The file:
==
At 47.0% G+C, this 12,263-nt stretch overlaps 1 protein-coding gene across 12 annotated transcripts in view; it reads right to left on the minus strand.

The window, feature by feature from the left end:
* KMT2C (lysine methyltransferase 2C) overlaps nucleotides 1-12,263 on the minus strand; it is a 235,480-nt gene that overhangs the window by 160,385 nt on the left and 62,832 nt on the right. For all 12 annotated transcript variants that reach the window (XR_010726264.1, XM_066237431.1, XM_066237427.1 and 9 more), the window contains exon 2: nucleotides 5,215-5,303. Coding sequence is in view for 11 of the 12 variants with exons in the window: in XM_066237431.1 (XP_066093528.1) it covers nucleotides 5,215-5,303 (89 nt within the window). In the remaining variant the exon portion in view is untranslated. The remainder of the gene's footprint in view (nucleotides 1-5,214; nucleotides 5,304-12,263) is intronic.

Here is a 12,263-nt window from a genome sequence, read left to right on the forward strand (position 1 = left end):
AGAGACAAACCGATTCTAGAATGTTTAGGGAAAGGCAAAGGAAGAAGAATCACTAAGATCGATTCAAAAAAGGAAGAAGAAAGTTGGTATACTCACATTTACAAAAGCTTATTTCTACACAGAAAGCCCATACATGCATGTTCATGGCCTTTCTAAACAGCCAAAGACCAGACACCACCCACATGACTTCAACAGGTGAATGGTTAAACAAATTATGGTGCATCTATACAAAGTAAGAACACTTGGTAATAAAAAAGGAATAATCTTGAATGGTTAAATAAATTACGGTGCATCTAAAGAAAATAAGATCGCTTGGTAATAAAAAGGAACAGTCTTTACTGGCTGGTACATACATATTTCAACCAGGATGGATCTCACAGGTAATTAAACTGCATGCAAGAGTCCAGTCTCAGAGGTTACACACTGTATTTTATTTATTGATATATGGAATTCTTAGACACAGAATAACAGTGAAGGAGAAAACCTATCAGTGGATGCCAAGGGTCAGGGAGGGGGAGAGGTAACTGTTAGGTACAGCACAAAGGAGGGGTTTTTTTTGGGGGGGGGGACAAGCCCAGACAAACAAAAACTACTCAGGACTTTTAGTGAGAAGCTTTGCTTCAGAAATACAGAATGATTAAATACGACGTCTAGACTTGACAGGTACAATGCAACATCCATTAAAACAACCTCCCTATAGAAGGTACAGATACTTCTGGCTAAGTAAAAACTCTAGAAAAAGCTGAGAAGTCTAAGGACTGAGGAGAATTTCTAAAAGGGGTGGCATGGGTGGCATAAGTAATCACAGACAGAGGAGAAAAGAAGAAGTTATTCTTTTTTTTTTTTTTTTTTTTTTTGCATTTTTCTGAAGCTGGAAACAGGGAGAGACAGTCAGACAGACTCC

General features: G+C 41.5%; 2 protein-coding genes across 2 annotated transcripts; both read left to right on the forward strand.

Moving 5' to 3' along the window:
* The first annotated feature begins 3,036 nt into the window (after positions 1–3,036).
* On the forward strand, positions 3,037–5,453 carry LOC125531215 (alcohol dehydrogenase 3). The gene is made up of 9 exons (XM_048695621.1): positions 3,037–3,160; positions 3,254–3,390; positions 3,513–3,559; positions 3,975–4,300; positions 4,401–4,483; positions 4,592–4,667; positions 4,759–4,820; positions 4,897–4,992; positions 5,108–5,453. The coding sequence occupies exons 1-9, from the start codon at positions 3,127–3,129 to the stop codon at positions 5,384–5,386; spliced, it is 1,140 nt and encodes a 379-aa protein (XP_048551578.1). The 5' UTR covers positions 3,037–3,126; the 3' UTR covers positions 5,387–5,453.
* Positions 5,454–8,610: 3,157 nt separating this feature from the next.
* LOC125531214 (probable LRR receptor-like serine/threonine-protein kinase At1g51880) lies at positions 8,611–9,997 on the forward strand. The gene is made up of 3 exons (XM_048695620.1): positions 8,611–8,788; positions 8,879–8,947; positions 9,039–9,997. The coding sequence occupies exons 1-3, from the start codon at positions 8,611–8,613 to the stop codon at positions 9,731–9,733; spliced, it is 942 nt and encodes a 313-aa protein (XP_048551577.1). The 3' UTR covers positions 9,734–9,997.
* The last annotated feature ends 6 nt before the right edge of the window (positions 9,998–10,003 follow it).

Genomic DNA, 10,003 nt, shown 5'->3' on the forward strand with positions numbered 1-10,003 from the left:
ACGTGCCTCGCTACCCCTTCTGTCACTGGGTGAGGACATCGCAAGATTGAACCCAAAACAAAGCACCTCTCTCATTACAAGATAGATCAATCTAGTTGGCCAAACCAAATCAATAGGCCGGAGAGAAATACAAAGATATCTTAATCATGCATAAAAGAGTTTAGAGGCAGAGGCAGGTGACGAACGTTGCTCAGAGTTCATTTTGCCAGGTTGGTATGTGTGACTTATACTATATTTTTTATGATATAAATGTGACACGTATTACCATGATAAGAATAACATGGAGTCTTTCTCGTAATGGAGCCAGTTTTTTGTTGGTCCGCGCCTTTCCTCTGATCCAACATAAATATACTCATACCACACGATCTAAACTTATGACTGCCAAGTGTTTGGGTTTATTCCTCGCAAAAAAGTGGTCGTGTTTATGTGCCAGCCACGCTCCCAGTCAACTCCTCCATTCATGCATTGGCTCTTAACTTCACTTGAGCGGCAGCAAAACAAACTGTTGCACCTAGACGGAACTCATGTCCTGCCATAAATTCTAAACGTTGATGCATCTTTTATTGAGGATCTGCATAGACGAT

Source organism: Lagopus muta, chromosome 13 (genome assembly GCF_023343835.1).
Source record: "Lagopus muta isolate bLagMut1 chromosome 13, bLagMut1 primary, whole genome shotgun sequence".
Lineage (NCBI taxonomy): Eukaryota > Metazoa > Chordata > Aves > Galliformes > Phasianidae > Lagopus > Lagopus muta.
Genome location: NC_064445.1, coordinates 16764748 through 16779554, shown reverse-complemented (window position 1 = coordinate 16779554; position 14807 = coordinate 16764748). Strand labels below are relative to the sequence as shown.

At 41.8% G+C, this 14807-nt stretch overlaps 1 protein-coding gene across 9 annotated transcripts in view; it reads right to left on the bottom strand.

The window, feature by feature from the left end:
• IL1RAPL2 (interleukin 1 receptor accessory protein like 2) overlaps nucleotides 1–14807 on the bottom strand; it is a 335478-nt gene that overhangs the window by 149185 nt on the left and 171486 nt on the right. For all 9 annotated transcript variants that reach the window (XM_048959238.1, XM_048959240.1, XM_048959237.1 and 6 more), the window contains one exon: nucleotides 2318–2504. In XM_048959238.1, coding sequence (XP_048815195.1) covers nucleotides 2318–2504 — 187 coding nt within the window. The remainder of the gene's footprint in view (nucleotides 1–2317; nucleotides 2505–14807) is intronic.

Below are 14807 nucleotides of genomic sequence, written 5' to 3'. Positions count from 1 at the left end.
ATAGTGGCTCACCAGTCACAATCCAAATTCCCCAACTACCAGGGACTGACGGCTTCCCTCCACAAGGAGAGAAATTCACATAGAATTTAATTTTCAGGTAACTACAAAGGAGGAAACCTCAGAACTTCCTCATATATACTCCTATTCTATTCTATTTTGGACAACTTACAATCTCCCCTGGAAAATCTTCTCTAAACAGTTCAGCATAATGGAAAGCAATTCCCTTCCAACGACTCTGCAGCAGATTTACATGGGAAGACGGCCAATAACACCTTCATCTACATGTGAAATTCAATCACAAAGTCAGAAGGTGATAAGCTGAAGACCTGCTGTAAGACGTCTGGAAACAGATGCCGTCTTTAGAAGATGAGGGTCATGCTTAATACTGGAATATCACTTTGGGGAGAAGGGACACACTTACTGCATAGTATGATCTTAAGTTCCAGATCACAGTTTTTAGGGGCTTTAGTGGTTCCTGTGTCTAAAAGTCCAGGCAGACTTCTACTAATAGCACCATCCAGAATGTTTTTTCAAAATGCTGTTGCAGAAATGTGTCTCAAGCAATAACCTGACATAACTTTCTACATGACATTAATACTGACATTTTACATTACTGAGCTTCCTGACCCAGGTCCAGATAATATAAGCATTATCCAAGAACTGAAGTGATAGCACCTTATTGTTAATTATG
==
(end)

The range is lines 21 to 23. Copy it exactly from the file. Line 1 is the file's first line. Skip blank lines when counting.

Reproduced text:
• IL1RAPL2 (interleukin 1 receptor accessory protein like 2) overlaps nucleotides 1–14807 on the bottom strand; it is a 335478-nt gene that overhangs the window by 149185 nt on the left and 171486 nt on the right. For all 9 annotated transcript variants that reach the window (XM_048959238.1, XM_048959240.1, XM_048959237.1 and 6 more), the window contains one exon: nucleotides 2318–2504. In XM_048959238.1, coding sequence (XP_048815195.1) covers nucleotides 2318–2504 — 187 coding nt within the window. The remainder of the gene's footprint in view (nucleotides 1–2317; nucleotides 2505–14807) is intronic.

Below are 14807 nucleotides of genomic sequence, written 5' to 3'. Positions count from 1 at the left end.
ATAGTGGCTCACCAGTCACAATCCAAATTCCCCAACTACCAGGGACTGACGGCTTCCCTCCACAAGGAGAGAAATTCACATAGAATTTAATTTTCAGGTAACTACAAAGGAGGAAACCTCAGAACTTCCTCATATATACTCCTATTCTATTCTATTTTGGACAACTTACAATCTCCCCTGGAAAATCTTCTCTAAACAGTTCAGCATAATGGAAAGCAATTCCCTTCCAACGACTCTGCAGCAGATTTACATGGGAAGACGGCCAATAACACCTTCATCTACATGTGAAATTCAATCACAAAGTCAGAAGGTGATAAGCTGAAGACCTGCTGTAAGACGTCTGGAAACAGATGCCGTCTTTAGAAGATGAGGGTCATGCTTAATACTGGAATATCACTTTGGGGAGAAGGGACACACTTACTGCATAGTATGATCTTAAGTTCCAGATCACAGTTTTTAGGGGCTTTAGTGGTTCCTGTGTCTAAAAGTCCAGGCAGACTTCTACTAATAGCACCATCCAGAATGTTTTTTCAAAATGCTGTTGCAGAAATGTGTCTCAAGCAATAACCTGACATAACTTTCTACATGACATTAATACTGACATTTTACATTACTGAGCTTCCTGACCCAGGTCCAGATAATATAAGCATTATCCAAGAACTGAAGTGATAGCACCTTATTGTTAATTATG